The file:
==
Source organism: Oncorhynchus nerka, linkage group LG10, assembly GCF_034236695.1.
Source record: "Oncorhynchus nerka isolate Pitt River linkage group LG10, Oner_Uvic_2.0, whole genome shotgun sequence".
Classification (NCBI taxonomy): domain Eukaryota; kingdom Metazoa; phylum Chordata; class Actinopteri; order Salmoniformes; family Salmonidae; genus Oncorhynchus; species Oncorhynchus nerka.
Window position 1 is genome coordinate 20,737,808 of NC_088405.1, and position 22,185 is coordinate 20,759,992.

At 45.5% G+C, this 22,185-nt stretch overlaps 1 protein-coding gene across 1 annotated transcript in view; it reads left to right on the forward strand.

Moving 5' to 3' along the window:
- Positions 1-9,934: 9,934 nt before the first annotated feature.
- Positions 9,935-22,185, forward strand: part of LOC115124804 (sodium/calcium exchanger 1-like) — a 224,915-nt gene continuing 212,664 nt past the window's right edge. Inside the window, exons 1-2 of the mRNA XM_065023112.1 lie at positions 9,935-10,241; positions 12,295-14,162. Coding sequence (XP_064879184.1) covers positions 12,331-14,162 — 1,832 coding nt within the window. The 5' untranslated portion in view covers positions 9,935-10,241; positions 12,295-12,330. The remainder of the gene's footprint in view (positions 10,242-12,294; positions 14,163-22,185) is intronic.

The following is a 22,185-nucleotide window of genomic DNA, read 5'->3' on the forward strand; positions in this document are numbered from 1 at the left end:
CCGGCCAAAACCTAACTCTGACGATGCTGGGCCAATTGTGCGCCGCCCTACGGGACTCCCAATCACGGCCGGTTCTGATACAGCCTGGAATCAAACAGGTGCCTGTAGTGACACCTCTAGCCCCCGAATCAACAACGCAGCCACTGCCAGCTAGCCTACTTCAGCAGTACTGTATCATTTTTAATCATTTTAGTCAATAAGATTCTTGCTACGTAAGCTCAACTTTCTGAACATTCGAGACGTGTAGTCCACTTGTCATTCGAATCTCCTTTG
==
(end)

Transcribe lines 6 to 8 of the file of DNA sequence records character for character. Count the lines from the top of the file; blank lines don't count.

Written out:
Moving 5' to 3' along the window:
- Positions 1-9,934: 9,934 nt before the first annotated feature.
- Positions 9,935-22,185, forward strand: part of LOC115124804 (sodium/calcium exchanger 1-like) — a 224,915-nt gene continuing 212,664 nt past the window's right edge. Inside the window, exons 1-2 of the mRNA XM_065023112.1 lie at positions 9,935-10,241; positions 12,295-14,162. Coding sequence (XP_064879184.1) covers positions 12,331-14,162 — 1,832 coding nt within the window. The 5' untranslated portion in view covers positions 9,935-10,241; positions 12,295-12,330. The remainder of the gene's footprint in view (positions 10,242-12,294; positions 14,163-22,185) is intronic.